In the above described configuration, ambient sensor circuit 300 manages the power output from power supply 400 by sensing the temperature proximate to assembly 100. It should be appreciated that ambient sensor circuit 300 could be located at any of several selected locations in or adjacent to assembly 100. Circuit 470 can be configured, in response to the bi-directional adjustment signal, to both increase and reduce driver signal 410 in arranged steps so as to increase or reduce the heat generation in a way that does not increase or cut off the output of assembly 100 too dramatically or quickly. As a result, thermal run away (i.e. the continual increase in drive current to maintain or increase output) could be avoided, and a better life assurance to the LED device and thus the luminaire can be achieved. Moreover, once the temperature of the light source comes down to a safer range, the power supply 400 could raise the driver signal 410 to the LEDs 120 again to raise the light output of the luminaire. This characteristic is an improvement over the inventions by Wu and Chuang (U.S. Pat. No. 6,111,739, which are hereby incorporated by reference), which dealt primarily with maintaining light output at a minimum intensity, and did not address the detrimental thermal run away problem.

There are many ways to reflect the temperature of LED light assembly 100, including the use of thermal couples. In a preferred embodiment, however, a combination of single or multiple PTC (positive thermal coefficient) resistors and single or multiple NTC (negative thermal coefficient) resistors are used so as to produce desired overall temperature-resistance performance. An exemplary temperature-resistance curve is provided in FIG. 4, where a PTC resistor is put in series with an NTC resistor to illustrate the variation of the combined resistance with temperature. When the temperature gets higher, the PTC resistance gets more dominant and could go to a very high resistance quickly.

Ideally, LED light source assembly 100 is operating at the T1 region in FIG. 4, where the combined resistance indicates normal operation. However, when the luminaire temperature goes higher and reaches the T2 region of FIG. 4, the resistance rises quickly to a very high value, indicating that a reduction in power from the power supply 400 to the LED light source 100 is needed to reduce the LED driving current 410. As a result, heat generation is reduced. If the reduction of heat is not significant enough to drop the luminaire temperature and the temperature continues to rise, the resistance will continue to increase as well, and the LED driving current 410 is further reduced. Eventually, the current 410 will become low enough that the heat generated is not enough to push the temperature any higher. The luminaire temperature will then start to drop, which prevents thermal run away. By appropriately selecting a PTC resistor with the desired resistance curve, the LED light source in a luminaire can be operated in a safer condition for better efficiency and better life time, so as to eliminate or dramatically minimize the chance of a thermal catastrophe.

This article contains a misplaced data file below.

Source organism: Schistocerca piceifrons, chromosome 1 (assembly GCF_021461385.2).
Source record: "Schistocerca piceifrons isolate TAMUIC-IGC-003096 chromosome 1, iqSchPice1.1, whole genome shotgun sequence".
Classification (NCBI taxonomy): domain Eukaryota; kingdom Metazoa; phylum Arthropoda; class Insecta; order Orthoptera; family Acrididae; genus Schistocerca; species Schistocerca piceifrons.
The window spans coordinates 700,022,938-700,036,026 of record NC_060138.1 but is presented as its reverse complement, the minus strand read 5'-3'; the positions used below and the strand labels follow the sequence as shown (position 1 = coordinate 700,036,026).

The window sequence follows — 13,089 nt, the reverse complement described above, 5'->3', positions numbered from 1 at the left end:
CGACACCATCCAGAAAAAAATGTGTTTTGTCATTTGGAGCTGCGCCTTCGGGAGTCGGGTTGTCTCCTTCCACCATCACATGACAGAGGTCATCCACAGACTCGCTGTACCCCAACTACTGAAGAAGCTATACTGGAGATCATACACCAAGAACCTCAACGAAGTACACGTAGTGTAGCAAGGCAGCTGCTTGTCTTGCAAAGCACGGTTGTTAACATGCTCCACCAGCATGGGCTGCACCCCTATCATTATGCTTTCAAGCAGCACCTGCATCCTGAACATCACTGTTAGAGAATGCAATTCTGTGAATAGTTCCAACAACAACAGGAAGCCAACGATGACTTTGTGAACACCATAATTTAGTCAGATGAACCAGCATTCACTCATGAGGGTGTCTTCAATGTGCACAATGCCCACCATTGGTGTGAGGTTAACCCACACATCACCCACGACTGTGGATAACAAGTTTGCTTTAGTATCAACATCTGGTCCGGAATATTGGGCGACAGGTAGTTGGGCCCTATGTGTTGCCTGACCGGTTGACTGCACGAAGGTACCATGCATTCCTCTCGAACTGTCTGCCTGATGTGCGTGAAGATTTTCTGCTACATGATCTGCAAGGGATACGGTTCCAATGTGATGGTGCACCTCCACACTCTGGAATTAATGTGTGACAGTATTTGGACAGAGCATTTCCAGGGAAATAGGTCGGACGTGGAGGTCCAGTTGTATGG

In another aspect of the present invention, humidity proximate to the LED light source assembly 100 can be measured and used to adjust drive signal 410 to achieve an appropriate intensity for a particular color. For example, where fog is a concern for creating a driving hazard, a yellowish light source is often beneficial to increasing visibility. Light source assembly 100 can be configured such that its amber content in its light flux can be increased or reduced independently to increase the visibility in a foggy climate when needed. One example to achieve this is to incorporate Red, Green, and Blue LEDs 120 in light source assembly 100, where the combination of the red, green, and blue intensity is adjusted to increase the yellow content of the light (e.g. by increasing the red and green flux). Another example to achieve increased amber light is by simply adding amber LEDs to the LED light source assembly 100. The fog sensor could be added to the individual LED luminaire or to a group of luminaires to decide when and how the yellowish content of the luminaire light is to be adjusted.

FIG. 5 is a schematic diagram illustrating the use of a fog sensor 600 associated with an RGB current controller 700 to LED light source 800, wherein RGB controller 700 produces signals 710, 720, and 730 to drive multiple LEDs in LED light source 800. Fog sensor 600 can be configured to detect the presence of fog through the detection of very high humidity or moisture content in the air, and/or the detection of visibility impairing water molecules in the air.

It is to be understood that the present invention is not limited to the embodiment(s) described above and illustrated herein, but encompass any and all variations falling within the scope of the appended claims. For example, any element or combination from one embodiment can be incorporated in any other embodiment or combination.